I’m not sure, but this is something that I am very confused about and want to understand better.
2 thoughts on “Sam Harris and the is-ought distinction”
I started out trying to write a charitable interpretation of his argument, but I might have just made up something completely different haha. It’s hardddd to try to argue for moral truths being real in virtually any sense of the word. 😐 Anyway…
“Should” statements are just ideas created by brains, which don’t say anything about stuff that exists independently of brains. Specifically, “should” statements refer to certain unique qualitative feelings/ideas that correspond to a strong and/or certain type of preference. “I should not hurt people” = “I have a strong/deep-seated/other-specific-type-of- preference which results in a unique qualitative response against hurting people.” We call that unique qualitative response a moral feeling.
There are true facts about preferences, often closely linked to true facts about moral feelings. For example, brains hate being pressed against hot stoves. This is near-universal and would be silly to debate. From this we can reasonably (and correctly) guess that “you should not press me against a hot stove” is a near-universal moral feeling. A more general near-universal moral feeling is, “In general, you should try to make people happy rather than sad.”
Now say someone asks you, “What does it mean to act morally?” You could say, “Well, it means acting in accordance with a specific type of unique qualitative response that people often have to certain types of preferences, which pushes them in one direction or the other, often in competition with other feelings that arise from those same preferences but which are qualitatively different.” Or you could say, “Basically, you should try to make people happy rather than sad.” The first statement describes what “acting morally” literally is, and the second gives you a representative example of how someone would likely go about it.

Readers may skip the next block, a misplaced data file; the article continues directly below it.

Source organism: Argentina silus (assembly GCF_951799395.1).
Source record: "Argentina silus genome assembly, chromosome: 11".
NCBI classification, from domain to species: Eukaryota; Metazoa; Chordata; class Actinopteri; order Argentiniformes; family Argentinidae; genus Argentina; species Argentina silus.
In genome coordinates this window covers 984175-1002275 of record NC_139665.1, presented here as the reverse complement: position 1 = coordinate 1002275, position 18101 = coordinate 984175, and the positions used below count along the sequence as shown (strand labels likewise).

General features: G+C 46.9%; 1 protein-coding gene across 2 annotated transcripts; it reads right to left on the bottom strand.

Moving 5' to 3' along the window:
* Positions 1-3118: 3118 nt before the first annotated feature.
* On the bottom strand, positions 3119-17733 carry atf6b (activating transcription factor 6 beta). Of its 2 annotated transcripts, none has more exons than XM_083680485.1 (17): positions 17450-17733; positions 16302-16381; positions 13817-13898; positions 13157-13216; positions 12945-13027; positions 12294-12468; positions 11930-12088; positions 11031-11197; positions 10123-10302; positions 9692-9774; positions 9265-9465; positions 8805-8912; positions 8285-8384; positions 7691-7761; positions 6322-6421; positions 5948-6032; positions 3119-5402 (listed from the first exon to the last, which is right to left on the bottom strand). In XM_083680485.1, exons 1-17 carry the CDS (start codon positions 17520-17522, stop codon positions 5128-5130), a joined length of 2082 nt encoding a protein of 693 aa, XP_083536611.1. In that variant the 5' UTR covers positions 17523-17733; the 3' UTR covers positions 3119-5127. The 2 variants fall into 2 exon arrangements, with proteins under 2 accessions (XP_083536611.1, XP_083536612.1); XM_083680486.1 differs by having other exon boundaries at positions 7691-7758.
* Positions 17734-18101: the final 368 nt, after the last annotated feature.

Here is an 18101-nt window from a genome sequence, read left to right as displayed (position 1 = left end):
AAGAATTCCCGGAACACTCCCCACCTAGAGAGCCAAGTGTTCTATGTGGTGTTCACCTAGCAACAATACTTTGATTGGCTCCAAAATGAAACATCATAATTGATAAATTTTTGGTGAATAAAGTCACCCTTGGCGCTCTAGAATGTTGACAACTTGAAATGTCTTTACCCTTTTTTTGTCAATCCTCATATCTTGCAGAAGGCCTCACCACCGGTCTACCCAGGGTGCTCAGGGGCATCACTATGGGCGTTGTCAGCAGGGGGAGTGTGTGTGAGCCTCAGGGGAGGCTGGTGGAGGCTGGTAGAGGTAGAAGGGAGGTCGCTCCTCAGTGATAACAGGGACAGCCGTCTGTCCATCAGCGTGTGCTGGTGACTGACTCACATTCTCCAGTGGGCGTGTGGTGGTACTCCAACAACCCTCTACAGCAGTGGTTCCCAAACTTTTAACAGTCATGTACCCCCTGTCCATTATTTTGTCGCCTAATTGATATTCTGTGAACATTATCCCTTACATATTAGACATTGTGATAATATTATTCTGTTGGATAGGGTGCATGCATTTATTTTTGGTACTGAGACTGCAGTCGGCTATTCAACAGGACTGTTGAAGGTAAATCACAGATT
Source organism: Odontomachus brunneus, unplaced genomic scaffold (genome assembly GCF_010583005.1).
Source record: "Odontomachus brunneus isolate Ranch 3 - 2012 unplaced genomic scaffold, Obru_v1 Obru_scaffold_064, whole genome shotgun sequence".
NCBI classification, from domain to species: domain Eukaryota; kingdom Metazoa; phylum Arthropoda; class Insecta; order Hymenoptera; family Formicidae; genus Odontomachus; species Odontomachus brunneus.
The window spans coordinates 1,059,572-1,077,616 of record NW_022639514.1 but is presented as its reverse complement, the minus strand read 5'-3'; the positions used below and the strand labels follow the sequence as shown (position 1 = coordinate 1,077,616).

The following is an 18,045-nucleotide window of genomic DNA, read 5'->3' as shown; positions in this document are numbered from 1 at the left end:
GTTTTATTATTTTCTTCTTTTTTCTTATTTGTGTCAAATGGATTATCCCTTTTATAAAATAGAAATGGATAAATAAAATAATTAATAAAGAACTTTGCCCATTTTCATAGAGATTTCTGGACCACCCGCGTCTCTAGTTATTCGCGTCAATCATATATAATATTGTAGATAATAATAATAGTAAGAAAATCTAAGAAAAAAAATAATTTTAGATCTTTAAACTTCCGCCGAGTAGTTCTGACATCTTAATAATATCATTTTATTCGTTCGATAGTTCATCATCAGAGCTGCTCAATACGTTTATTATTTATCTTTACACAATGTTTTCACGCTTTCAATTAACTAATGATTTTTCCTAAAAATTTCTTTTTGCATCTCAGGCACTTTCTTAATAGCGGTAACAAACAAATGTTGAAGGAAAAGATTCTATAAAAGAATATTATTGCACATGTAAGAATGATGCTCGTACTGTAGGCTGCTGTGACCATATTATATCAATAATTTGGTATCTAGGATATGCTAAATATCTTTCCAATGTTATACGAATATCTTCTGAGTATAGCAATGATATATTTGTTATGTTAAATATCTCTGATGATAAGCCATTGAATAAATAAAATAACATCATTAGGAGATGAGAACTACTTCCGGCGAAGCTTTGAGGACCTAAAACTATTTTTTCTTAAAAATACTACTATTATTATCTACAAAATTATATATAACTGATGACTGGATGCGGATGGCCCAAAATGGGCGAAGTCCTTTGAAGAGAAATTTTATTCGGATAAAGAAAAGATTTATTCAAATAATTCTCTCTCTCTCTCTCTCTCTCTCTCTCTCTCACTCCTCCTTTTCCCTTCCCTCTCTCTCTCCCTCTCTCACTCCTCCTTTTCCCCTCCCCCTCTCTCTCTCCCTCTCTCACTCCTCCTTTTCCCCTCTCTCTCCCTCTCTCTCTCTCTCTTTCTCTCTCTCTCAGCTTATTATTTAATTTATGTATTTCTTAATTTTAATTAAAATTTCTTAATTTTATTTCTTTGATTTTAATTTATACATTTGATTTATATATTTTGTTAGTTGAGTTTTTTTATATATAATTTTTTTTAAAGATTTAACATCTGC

The second statement might sound like it’s claiming something “objective” about the external world, but it’s not necessarily—we’re just moving from high-level description of morality to a low-level answer within the space of moral feelings. And it’s a fact that moral feelings in brains generally say, “To be moral, you should make people happy rather than sad.” This is approaching the argument that when someone asks a question *within the space of moral feelings* there is sometimes a genuinely correct answer.
Here’s a moral question with an incredibly consistent answer across all individuals: “If I was able to, should I cause every conscious creature in the entire universe to suffer as much as possible for all eternity?” Everyone’s moral feelings say, “No.”
Therefore, it makes sense to say there is one right answer to the above question, when we ask it *within the space of moral feelings*. To put it another way, *if the word “should” is to be used at all,* at the very least you have to agree that you should not cause infinite suffering to all creatures. Anything else just doesn’t make sense.
Someone (ie Sam Harris) might then think that moral feelings are the types of things you should systematize, and that from the above admission you can derive the rest of a “true” moral framework (meaning that there are correct answers to a bunch of questions within the space of moral feelings, not that moral feelings actually correspond to some type of moral truth that exists in the “real world” outside human brains).
This is really good and clear. One of the best defenses of a realist-ish stance I’ve seen. Lots of food for thought. Thanks! 😀